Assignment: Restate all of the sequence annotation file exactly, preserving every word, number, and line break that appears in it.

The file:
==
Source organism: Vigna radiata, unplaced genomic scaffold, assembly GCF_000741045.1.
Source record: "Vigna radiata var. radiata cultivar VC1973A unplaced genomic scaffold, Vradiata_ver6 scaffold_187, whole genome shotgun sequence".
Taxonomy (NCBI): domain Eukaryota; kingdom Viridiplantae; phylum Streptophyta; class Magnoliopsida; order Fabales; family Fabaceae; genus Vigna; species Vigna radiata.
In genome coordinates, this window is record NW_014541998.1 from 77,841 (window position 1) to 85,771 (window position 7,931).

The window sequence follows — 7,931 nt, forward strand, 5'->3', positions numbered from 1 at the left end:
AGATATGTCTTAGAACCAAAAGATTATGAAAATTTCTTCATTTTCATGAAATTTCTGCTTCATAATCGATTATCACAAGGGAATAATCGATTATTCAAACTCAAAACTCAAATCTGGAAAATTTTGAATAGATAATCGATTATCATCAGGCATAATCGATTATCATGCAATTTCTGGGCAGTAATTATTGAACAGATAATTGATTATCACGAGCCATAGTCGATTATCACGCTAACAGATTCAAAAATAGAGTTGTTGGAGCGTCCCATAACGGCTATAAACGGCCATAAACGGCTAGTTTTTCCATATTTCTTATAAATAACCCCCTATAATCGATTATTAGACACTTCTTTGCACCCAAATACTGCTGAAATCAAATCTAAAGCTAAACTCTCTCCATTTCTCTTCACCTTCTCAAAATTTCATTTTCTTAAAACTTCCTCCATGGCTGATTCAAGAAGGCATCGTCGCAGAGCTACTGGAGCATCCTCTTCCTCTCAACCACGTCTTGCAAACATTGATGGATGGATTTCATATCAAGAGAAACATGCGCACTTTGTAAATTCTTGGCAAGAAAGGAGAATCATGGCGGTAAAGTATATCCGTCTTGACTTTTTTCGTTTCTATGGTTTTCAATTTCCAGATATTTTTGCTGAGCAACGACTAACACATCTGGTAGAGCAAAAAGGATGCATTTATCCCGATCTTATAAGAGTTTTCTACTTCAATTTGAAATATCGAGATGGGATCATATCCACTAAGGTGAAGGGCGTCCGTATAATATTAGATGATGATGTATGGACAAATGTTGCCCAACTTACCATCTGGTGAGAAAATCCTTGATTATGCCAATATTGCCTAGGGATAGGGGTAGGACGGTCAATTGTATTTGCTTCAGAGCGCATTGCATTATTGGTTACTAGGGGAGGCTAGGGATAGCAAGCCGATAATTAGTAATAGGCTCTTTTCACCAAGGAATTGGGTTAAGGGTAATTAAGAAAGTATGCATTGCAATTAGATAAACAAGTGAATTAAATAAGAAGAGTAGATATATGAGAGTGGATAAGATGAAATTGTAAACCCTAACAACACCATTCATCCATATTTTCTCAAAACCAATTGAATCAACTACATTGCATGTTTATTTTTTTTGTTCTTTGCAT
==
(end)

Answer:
Source organism: Vigna radiata, unplaced genomic scaffold, assembly GCF_000741045.1.
Source record: "Vigna radiata var. radiata cultivar VC1973A unplaced genomic scaffold, Vradiata_ver6 scaffold_187, whole genome shotgun sequence".
Taxonomy (NCBI): domain Eukaryota; kingdom Viridiplantae; phylum Streptophyta; class Magnoliopsida; order Fabales; family Fabaceae; genus Vigna; species Vigna radiata.
In genome coordinates, this window is record NW_014541998.1 from 77,841 (window position 1) to 85,771 (window position 7,931).

The window sequence follows — 7,931 nt, forward strand, 5'->3', positions numbered from 1 at the left end:
AGATATGTCTTAGAACCAAAAGATTATGAAAATTTCTTCATTTTCATGAAATTTCTGCTTCATAATCGATTATCACAAGGGAATAATCGATTATTCAAACTCAAAACTCAAATCTGGAAAATTTTGAATAGATAATCGATTATCATCAGGCATAATCGATTATCATGCAATTTCTGGGCAGTAATTATTGAACAGATAATTGATTATCACGAGCCATAGTCGATTATCACGCTAACAGATTCAAAAATAGAGTTGTTGGAGCGTCCCATAACGGCTATAAACGGCCATAAACGGCTAGTTTTTCCATATTTCTTATAAATAACCCCCTATAATCGATTATTAGACACTTCTTTGCACCCAAATACTGCTGAAATCAAATCTAAAGCTAAACTCTCTCCATTTCTCTTCACCTTCTCAAAATTTCATTTTCTTAAAACTTCCTCCATGGCTGATTCAAGAAGGCATCGTCGCAGAGCTACTGGAGCATCCTCTTCCTCTCAACCACGTCTTGCAAACATTGATGGATGGATTTCATATCAAGAGAAACATGCGCACTTTGTAAATTCTTGGCAAGAAAGGAGAATCATGGCGGTAAAGTATATCCGTCTTGACTTTTTTCGTTTCTATGGTTTTCAATTTCCAGATATTTTTGCTGAGCAACGACTAACACATCTGGTAGAGCAAAAAGGATGCATTTATCCCGATCTTATAAGAGTTTTCTACTTCAATTTGAAATATCGAGATGGGATCATATCCACTAAGGTGAAGGGCGTCCGTATAATATTAGATGATGATGTATGGACAAATGTTGCCCAACTTACCATCTGGTGAGAAAATCCTTGATTATGCCAATATTGCCTAGGGATAGGGGTAGGACGGTCAATTGTATTTGCTTCAGAGCGCATTGCATTATTGGTTACTAGGGGAGGCTAGGGATAGCAAGCCGATAATTAGTAATAGGCTCTTTTCACCAAGGAATTGGGTTAAGGGTAATTAAGAAAGTATGCATTGCAATTAGATAAACAAGTGAATTAAATAAGAAGAGTAGATATATGAGAGTGGATAAGATGAAATTGTAAACCCTAACAACACCATTCATCCATATTTTCTCAAAACCAATTGAATCAACTACATTGCATGTTTATTTTTTTTGTTCTTTGCAT